Transport for London have scrapped plans for a Rotherhithe to Canary Wharf  pedestrian and cycle crossing, with estimated costs for the project ballooning to half a billion pounds.

A TfL boss said it had done everything possible to lower costs for the project.

TfL has faced financial difficulties after a cut to its government grant, London Mayor Sadiq Khan’s partial fare freeze, a fall in passenger numbers, and the delay to Crossrail.

It reported a £1bn budget deficit for the last financial year, but this was forecast to be almost halved by April.

Gareth Powell, Managing Director of Surface Transport at TfL, said: “We are improving infrastructure across London to help more people walk and cycle and make the city a safer, cleaner place. While a workable bridge scheme was identified, the associated costs were expected to be substantially higher than originally ‎forecast.

“We have done everything possible to explore options for lowering costs to make this project viable and will now focus on an improved fast ferry option, with the valuable work done on the bridge so far enabling its potential development in the longer term.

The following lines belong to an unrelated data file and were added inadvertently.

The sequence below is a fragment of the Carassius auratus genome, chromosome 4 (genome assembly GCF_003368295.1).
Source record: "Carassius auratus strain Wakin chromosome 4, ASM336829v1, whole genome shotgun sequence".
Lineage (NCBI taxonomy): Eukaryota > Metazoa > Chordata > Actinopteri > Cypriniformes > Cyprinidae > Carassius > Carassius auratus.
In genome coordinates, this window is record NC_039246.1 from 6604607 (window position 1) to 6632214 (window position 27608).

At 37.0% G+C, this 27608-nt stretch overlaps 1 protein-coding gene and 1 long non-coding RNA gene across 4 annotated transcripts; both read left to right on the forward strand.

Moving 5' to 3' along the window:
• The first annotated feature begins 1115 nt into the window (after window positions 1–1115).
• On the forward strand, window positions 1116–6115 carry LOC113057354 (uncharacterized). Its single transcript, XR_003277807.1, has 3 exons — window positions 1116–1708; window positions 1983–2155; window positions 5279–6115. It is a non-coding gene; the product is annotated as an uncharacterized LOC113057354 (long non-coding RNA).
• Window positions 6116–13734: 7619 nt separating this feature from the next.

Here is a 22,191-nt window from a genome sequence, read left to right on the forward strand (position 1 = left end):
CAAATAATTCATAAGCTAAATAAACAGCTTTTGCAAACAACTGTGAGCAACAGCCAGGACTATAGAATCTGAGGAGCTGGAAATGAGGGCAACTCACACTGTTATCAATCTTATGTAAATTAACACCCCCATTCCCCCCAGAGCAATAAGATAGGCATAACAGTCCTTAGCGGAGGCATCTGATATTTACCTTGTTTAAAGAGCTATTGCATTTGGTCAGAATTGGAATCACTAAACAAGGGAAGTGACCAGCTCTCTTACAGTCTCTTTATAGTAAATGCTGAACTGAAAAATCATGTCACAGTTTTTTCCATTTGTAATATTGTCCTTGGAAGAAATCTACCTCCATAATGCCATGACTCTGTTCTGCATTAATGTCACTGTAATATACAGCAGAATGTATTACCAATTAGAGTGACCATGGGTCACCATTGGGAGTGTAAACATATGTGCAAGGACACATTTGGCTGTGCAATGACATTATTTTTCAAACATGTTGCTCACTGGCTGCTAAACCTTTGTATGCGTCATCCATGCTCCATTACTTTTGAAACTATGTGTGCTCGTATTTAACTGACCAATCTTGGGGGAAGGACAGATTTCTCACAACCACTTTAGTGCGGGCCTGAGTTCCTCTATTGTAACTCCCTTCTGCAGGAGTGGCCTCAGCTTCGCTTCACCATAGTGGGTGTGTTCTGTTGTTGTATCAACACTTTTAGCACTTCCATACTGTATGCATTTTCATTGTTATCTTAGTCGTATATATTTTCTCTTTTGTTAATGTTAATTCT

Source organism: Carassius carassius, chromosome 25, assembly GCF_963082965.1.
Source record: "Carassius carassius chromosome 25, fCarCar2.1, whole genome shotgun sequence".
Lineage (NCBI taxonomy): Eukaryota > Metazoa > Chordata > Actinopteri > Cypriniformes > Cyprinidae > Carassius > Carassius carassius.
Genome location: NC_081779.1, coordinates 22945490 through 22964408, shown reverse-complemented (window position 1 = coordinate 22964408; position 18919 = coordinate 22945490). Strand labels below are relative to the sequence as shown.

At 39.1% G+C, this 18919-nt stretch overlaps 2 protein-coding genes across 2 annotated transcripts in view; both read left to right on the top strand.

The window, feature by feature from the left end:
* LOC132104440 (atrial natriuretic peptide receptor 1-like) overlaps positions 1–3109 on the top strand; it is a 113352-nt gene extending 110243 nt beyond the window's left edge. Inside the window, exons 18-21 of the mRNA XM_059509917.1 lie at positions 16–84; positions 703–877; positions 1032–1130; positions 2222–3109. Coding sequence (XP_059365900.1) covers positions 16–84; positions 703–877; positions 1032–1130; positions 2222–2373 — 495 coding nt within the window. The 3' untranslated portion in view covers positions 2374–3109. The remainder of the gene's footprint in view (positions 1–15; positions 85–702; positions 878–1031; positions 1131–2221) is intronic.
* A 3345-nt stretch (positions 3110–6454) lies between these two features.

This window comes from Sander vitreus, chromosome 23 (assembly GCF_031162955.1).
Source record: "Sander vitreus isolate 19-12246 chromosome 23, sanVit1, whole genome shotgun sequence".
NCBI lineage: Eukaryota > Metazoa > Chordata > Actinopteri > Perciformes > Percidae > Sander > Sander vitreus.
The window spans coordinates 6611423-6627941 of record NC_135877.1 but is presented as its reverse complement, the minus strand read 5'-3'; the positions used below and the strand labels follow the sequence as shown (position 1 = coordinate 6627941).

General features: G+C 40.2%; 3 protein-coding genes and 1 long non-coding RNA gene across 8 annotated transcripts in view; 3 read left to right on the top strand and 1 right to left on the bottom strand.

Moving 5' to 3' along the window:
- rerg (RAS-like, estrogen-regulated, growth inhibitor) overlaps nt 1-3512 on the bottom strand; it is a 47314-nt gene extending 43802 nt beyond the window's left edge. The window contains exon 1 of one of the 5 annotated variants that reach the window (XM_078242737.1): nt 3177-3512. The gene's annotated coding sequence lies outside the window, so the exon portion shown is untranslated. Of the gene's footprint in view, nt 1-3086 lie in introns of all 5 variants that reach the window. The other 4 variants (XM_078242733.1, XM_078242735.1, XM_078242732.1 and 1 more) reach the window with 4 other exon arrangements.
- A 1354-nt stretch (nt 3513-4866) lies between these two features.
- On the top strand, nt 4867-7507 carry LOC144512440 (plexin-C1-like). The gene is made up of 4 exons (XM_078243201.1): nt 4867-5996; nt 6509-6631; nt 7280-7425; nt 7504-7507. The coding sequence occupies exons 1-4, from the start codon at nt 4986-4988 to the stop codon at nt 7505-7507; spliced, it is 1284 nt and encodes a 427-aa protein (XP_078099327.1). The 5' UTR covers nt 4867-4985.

“We appreciate that this news will be disappointing to many of the people who responded to the consultation, and we remain committed to delivering our wider plans across the area as quickly as possible. These include delivering Cycleway 4, new cycle routes from Rotherhithe to Peckham, and Hackney to the Isle of Dogs, and supporting the expansion of Santander Cycles.”

Southwark London Assembly Member, Florence Eshalomi, said she and local councillors would write to TfL for answers as to why the costs had risen so much.

She said: “This announcement will be hugely disappointing for Southwark residents who have been enthusiastically supportive of TfL’s plans for the crossing.

“With such a major infrastructure project now on hold, which would be vital to boosting our local economy and opening up our city’s transport links to cyclists and pedestrians, I will be writing to TfL, alongside local councillors, to ask for answers on how the projected costs have risen so significantly.

“This a financial decision, so it must also be remembered that TfL have been placed in an incredibly difficult situation with the Government taking the reckless decision to remove £700 million a year on average from their budget. As result, TfL has now become one of the only transport authorities in the world not to receive a Government operational grant for day-to-day running costs,” she said.